Four Smart Spring Cleaning Tips for Your Yard
When winter’s coming to a close, your yard will need a spring cleaning just as much as the inside of your house will. New homes in PA have new landscaping in place, so the work will consist of tidying up more than heavy planting. It’s fun and rewarding to look after your yard, and keep is looking its best. Starting early, before the weather warms up too much, can save a lot of time. Getting an early start can also prevent problems that may come up later in the summer. Here’s a handy list to help you create a checklist of jobs you need to get done for the new season.
Farmers once called snow the poor person’s fertilizer. That’s because snow has a neutral pH, and it works its way slowly into the soil as it melts in the spring. As the snow begins to recede, avoid walking on wet areas of your yard until they’re solid and dry. Walking on swampy patches on your lawn can hurt the dormant grass. If you’re using warm-season grass, you can overseed during the early spring. That being said, you want to do your cool-weather overseeding in fall weather. New homes in PA will have new lawns, so there’s little need for weeding and similar chores. Once your grass is four to five inches tall, you’re ready to mow. Make sure you only trim it down to three to four inches. If you mow too early, or take your grass down too low in spring, you’ll create weak grass that summer dry periods will damage.
New homes in PA will have a lot of new plantings. To help them grow faster and stronger, trees, woody plants, and shrubs need spring pruning. Pruning helps with general appearance, and encourages new growth. Usually you won’t prune your flowering shrubbery until after they bloom, although it’s always a good idea to trim away dead branches whenever you spot them. You’ll also want to cut back your dead perennials like coneflowers or ornamental grasses. Bring those down to a few inches above the ground before new growth starts. Early spring is also a great time to pull up any dead annuals in the yard.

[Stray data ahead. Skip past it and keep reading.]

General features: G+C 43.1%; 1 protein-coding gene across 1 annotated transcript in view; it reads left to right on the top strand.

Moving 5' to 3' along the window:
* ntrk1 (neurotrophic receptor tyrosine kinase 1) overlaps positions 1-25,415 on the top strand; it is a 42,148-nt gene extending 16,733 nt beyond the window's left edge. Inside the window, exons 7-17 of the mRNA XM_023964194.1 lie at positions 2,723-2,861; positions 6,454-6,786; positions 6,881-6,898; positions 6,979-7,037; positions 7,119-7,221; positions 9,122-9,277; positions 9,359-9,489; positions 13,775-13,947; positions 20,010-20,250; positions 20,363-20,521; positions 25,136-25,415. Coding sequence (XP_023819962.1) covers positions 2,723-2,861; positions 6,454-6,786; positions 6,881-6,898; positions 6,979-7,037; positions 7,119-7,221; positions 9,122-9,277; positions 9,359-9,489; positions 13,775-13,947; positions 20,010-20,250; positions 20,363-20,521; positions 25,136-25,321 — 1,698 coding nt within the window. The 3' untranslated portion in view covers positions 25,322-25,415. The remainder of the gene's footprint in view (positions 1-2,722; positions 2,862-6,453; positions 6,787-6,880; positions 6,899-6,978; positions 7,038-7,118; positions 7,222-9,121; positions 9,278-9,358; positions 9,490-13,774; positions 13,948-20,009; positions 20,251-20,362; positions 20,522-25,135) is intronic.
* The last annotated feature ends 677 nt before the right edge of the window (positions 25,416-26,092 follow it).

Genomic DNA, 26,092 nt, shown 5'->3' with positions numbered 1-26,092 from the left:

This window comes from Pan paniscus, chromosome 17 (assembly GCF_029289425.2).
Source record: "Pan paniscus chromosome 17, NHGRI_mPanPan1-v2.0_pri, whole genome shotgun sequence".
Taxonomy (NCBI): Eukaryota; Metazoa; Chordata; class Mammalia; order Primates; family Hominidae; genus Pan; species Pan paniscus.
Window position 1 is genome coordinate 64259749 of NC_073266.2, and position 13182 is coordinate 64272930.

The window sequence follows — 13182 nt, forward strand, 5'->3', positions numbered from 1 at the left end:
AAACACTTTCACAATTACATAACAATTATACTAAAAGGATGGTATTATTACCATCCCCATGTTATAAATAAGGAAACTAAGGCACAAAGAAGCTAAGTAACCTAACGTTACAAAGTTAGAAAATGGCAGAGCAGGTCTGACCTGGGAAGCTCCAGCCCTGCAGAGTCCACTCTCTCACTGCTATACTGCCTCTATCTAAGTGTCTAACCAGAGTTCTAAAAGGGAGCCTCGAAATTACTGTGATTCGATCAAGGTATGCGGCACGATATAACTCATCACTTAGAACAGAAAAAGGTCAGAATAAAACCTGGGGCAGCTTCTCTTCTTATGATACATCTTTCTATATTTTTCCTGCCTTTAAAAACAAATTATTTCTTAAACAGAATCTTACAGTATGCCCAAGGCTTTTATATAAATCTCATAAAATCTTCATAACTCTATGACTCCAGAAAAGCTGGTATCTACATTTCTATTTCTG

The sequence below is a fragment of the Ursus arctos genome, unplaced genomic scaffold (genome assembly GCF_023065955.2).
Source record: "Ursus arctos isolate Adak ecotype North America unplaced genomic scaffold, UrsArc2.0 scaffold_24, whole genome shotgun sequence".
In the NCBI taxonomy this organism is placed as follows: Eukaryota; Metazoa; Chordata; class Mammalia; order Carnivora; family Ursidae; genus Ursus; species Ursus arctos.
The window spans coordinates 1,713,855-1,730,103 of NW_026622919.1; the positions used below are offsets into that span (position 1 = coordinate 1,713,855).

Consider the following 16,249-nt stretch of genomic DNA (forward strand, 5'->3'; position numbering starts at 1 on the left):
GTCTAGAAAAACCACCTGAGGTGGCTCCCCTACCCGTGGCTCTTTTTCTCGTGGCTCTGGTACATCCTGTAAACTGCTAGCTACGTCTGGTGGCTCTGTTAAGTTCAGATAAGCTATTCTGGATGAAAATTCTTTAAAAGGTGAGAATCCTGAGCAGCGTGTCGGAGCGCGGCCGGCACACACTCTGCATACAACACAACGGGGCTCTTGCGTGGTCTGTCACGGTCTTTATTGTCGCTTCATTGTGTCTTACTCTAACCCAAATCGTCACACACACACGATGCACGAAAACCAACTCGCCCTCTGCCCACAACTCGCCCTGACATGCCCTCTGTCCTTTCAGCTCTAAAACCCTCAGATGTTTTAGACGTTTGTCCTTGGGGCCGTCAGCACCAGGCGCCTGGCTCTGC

The mulch protecting your perennials during the winter can look a little ragged and worn out in the spring. Winter storms have a tendency to wash or blow mulch out of the beds. It’s smart to rake the old mulch away from the base of trees and stems to keep a small area between the plant and the mulch. Use fresh mulch over your garden beds to renew the old mulch, and to keep it at two to three inches deep.
Over the winter, your yard is bound to collect debris that gets stuck in the snow. Fallen leaves, dead grasses, and other objects will appear like magic as the snowbanks disappear. Of course a single pass around your yard in the Spring with a trash bag is enough to corral all the litter. For the organic debris, it’s a great opportunity to gather some items for your compost. Leaving piles of debris on the lawn will kill the growing spring grass under it. It also provides a great nest for slugs and other pests. Be sure to rake while the grass is dry, or the rake can pull the grass out of the wet ground.
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This post was written by Chetty Builders